Additives don’t add power, they just keep jet-A safe

Aviation International News » December 2002
May 8, 2008, 11:45 AM

When you pull up to the gas pump in your car, you probably don’t think much about what is in your fuel. Perhaps you try to find a certain brand based on the fuel card in your pocket, but usually price is the primary factor. What about when you’re fueling your aircraft? Most corporate aircraft pilots and operators are aware of the fuel system icing inhibitors (FSII) and biocides available as additives for jet-A and jet-A1. But what do these additives actually do, and how often should an owner/operator ensure these additives are introduced into the fuel loaded aboard?

Out of the nearly one dozen additives available for aviation fuels, including corrosion inhibitors, static dissipators and anti-oxidants, corporate pilots flying jet aircraft really have to concern themselves with only two additives: FSII and biocide.

All jet-A must meet the specifications set out in ASTM standard D1655-01, that dictates which particular compounds make up aviation turbine fuels. A similar standard, D4171, states the specification for an approved FSII additive, a compound called diethylene glycol monomethyl ether (DiEGME or DEGMME), which must be set in concentration of 1,000 to 1,500 parts per million (ppm) in jet-A.

As most corporate pilots are aware, jet fuel inevitably contains some water molecules that may have been introduced into the system from the refining process, contaminated fuel storage tanks and simple condensation in a partially empty fuel tank. As jet fuel cools at altitude, its capacity for containing water decreases, allowing the water molecules to collect and form larger droplets that can easily freeze in subzero temperatures. These small ice crystals can produce a host of in-flight problems as they plug fuel filters, clog fuel lines and block nozzles.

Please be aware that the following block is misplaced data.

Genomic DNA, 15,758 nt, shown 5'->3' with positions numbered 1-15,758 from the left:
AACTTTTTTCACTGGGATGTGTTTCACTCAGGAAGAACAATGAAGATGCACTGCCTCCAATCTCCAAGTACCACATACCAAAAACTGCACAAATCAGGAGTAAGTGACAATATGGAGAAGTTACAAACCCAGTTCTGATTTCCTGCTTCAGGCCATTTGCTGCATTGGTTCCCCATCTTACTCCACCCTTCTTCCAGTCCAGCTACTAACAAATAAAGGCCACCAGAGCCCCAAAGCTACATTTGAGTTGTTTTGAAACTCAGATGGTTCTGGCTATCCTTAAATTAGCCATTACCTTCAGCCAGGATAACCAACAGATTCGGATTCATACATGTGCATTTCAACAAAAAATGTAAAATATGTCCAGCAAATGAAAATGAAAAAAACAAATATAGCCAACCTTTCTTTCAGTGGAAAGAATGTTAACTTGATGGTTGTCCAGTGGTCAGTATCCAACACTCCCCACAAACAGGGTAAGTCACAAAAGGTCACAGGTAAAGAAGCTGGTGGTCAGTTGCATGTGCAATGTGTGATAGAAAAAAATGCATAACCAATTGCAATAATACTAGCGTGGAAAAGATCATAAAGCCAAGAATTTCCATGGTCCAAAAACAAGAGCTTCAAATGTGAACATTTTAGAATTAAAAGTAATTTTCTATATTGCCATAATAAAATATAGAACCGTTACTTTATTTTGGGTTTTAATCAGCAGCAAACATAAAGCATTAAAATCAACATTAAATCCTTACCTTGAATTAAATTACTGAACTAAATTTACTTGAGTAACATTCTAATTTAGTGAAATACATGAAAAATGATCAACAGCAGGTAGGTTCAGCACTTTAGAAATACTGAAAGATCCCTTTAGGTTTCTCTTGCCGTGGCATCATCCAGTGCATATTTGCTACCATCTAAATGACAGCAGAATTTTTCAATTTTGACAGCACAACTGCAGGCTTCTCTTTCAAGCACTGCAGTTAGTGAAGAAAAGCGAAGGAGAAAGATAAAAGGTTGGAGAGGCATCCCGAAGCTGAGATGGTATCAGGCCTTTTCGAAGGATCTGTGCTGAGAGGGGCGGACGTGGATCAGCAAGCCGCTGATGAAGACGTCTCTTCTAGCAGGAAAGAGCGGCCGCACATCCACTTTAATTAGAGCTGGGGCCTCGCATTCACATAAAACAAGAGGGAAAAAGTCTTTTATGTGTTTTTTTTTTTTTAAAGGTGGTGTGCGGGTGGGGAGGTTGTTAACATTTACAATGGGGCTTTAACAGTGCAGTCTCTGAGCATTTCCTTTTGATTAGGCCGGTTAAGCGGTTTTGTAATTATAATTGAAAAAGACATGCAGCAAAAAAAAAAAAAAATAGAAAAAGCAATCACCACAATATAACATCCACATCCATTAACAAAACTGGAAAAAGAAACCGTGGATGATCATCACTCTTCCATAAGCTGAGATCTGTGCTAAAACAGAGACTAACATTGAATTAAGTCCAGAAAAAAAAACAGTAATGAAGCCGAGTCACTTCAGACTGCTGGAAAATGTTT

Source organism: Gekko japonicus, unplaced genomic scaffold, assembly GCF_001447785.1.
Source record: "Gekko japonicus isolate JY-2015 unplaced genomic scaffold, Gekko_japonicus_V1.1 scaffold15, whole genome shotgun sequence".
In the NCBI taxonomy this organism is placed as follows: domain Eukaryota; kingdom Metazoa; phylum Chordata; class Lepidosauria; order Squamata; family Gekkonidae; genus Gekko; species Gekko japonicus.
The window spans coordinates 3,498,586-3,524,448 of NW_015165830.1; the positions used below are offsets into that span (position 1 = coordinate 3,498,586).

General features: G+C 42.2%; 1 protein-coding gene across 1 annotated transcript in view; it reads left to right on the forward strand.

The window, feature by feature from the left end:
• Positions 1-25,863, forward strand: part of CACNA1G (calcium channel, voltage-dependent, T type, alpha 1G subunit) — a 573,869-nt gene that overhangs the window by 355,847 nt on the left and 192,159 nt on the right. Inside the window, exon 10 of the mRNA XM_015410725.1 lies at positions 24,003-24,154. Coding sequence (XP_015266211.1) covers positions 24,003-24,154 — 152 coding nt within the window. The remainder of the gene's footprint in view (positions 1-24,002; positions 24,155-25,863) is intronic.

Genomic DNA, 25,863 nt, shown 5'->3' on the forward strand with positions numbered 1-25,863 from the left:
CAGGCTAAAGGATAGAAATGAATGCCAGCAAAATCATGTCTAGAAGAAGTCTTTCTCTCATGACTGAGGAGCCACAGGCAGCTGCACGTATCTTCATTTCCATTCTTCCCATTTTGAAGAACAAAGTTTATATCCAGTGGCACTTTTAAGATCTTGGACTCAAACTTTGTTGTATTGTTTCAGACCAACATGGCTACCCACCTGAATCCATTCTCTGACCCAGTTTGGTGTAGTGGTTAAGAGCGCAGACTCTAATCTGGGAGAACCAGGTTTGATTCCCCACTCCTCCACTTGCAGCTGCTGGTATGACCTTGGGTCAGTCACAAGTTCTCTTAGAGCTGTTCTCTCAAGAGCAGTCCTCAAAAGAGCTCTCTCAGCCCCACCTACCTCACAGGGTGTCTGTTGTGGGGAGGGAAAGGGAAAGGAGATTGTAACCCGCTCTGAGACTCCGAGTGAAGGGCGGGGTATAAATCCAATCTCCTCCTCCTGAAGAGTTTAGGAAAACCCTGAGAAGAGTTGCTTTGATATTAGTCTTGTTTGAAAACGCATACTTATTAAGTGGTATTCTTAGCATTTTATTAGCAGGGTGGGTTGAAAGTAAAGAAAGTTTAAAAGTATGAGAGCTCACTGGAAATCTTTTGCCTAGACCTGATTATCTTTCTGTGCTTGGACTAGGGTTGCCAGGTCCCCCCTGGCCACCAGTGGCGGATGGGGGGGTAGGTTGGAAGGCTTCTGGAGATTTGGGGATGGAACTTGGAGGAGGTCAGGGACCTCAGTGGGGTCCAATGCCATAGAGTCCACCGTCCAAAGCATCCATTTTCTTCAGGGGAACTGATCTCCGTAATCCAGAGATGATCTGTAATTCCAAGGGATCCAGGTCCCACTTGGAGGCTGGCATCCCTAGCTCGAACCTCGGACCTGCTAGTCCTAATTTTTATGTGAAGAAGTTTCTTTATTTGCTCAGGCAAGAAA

Most current production jets contain fuel heaters that warm the fuel shortly before it reaches the injector to thaw any ice crystals that may have formed. However, for those corporate aircraft that do not have fuel heaters installed, using an FSII allows the DiEGME compound to seek out and attach itself to any water molecules that may be present in the aircraft fuel system. This DiEGME surrounds each water molecule and reduces its freezing point to approximately -48 deg C, preventing the droplet from freezing in the tanks on the ground in extremely cold climates or at altitude.

“Using FSII is not solely a cold-country or cold-climate issue, since the subzero temperatures at altitude can cause any water in the fuel to freeze,” said Phil Botana, president of Portland, Ore.-based Flightcraft. “FSII is generally available at every FBO in some form since small Learjets and early Citations don’t have fuel heaters and are required by the manufacturer to have FSII added at every fueling to fly at certain altitudes.” The difference in freezing point with FSII added may, for example, allow a Learjet to fly at FL 420 instead of at FL 320, depending on the temperature.

But even if an aircraft has a fuel heater installed, its pilots should not systematically ignore using an FSII, such as Prist Aerospace’s Prist or Hammonds’ Fizzy, particularly if the aircraft will be sitting outside for an extended period of time in cold weather conditions.

“From a pilot’s perspective, I don’t see how it could hurt to use FSII when it is offered,” said Phil Fountain, a contract corporate pilot who flies a GII. “Even though the GII has a fuel heater, I wouldn’t hesitate to take it [FSII], especially if it’s only a penny or two a gallon more, and especially if there is any concern about contaminated fuel. Using Prist provides another level of safety.”

One reason to use FSII even if the aircraft is equipped with a fuel heater is that FSII does have some antimicrobial properties, even though EPA requirements currently preclude FSII manufacturers from making official biocide claims.

Killing the Bugs